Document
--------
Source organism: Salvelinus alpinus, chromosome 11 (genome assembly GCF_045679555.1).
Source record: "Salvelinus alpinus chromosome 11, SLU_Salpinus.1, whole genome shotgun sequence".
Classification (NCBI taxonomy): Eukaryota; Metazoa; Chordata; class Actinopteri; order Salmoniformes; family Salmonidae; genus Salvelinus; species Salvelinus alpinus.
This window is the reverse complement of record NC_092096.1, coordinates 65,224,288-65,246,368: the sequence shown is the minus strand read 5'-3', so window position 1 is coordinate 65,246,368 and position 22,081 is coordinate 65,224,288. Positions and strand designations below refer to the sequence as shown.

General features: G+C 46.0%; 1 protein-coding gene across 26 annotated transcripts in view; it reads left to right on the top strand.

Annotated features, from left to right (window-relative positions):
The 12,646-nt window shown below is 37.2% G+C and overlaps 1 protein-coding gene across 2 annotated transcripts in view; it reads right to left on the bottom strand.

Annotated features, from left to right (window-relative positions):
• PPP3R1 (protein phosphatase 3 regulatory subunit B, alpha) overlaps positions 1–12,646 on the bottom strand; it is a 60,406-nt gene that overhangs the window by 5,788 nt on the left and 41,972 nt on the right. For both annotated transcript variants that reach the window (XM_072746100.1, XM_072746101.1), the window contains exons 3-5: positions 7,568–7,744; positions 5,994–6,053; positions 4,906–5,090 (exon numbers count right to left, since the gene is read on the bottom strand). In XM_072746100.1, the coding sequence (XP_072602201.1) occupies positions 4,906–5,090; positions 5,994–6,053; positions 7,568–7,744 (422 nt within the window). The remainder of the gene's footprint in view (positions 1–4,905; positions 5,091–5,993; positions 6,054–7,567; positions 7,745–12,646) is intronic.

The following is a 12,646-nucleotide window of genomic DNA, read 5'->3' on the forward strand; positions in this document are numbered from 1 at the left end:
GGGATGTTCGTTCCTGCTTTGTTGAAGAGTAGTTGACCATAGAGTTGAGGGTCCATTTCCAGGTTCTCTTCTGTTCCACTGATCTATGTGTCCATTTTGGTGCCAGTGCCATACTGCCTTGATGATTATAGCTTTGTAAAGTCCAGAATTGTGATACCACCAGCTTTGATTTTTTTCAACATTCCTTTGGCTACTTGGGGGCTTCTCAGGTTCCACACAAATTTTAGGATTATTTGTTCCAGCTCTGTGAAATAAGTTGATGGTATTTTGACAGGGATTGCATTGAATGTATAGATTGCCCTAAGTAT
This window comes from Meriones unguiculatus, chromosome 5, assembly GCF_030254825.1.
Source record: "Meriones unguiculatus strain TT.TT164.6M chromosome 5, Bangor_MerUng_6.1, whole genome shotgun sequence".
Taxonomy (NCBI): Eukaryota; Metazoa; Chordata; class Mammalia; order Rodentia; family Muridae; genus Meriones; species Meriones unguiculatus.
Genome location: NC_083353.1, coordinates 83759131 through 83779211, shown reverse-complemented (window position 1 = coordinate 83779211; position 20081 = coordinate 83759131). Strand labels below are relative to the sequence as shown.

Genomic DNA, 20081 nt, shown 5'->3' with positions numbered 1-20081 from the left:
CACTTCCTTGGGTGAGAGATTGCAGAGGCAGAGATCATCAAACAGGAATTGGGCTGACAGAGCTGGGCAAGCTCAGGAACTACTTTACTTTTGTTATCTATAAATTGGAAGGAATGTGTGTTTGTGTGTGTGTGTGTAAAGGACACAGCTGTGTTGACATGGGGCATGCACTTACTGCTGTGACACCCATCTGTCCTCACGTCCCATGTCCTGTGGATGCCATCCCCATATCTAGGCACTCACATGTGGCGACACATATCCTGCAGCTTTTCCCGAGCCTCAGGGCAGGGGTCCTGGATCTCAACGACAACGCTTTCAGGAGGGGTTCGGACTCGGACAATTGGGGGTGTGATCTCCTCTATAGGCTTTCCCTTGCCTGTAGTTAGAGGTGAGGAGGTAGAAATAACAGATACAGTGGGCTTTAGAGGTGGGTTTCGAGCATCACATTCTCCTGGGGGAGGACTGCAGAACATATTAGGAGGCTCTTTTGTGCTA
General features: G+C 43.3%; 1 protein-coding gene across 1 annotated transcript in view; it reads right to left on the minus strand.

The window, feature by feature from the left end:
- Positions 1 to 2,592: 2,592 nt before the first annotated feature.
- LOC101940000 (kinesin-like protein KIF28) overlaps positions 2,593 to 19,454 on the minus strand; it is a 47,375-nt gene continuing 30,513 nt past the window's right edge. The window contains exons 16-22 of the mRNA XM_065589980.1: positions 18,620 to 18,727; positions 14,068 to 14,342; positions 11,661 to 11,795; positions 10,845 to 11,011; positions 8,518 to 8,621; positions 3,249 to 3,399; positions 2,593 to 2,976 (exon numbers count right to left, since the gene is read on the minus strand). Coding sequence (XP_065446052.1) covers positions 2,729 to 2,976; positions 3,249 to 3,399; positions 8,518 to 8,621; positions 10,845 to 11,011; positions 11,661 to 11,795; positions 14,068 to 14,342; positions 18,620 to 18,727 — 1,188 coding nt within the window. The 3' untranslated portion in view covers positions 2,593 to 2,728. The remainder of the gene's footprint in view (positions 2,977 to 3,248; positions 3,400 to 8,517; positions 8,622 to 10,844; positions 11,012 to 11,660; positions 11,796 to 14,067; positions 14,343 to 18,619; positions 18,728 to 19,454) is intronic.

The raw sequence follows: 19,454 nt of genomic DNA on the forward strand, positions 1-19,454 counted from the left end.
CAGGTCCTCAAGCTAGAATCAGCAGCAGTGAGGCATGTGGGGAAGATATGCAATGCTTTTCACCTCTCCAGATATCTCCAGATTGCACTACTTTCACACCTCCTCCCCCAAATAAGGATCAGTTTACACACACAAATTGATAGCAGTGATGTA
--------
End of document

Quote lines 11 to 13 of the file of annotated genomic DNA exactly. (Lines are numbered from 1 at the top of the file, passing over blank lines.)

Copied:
GGGATGTTCGTTCCTGCTTTGTTGAAGAGTAGTTGACCATAGAGTTGAGGGTCCATTTCCAGGTTCTCTTCTGTTCCACTGATCTATGTGTCCATTTTGGTGCCAGTGCCATACTGCCTTGATGATTATAGCTTTGTAAAGTCCAGAATTGTGATACCACCAGCTTTGATTTTTTTCAACATTCCTTTGGCTACTTGGGGGCTTCTCAGGTTCCACACAAATTTTAGGATTATTTGTTCCAGCTCTGTGAAATAAGTTGATGGTATTTTGACAGGGATTGCATTGAATGTATAGATTGCCCTAAGTAT
This window comes from Meriones unguiculatus, chromosome 5, assembly GCF_030254825.1.
Source record: "Meriones unguiculatus strain TT.TT164.6M chromosome 5, Bangor_MerUng_6.1, whole genome shotgun sequence".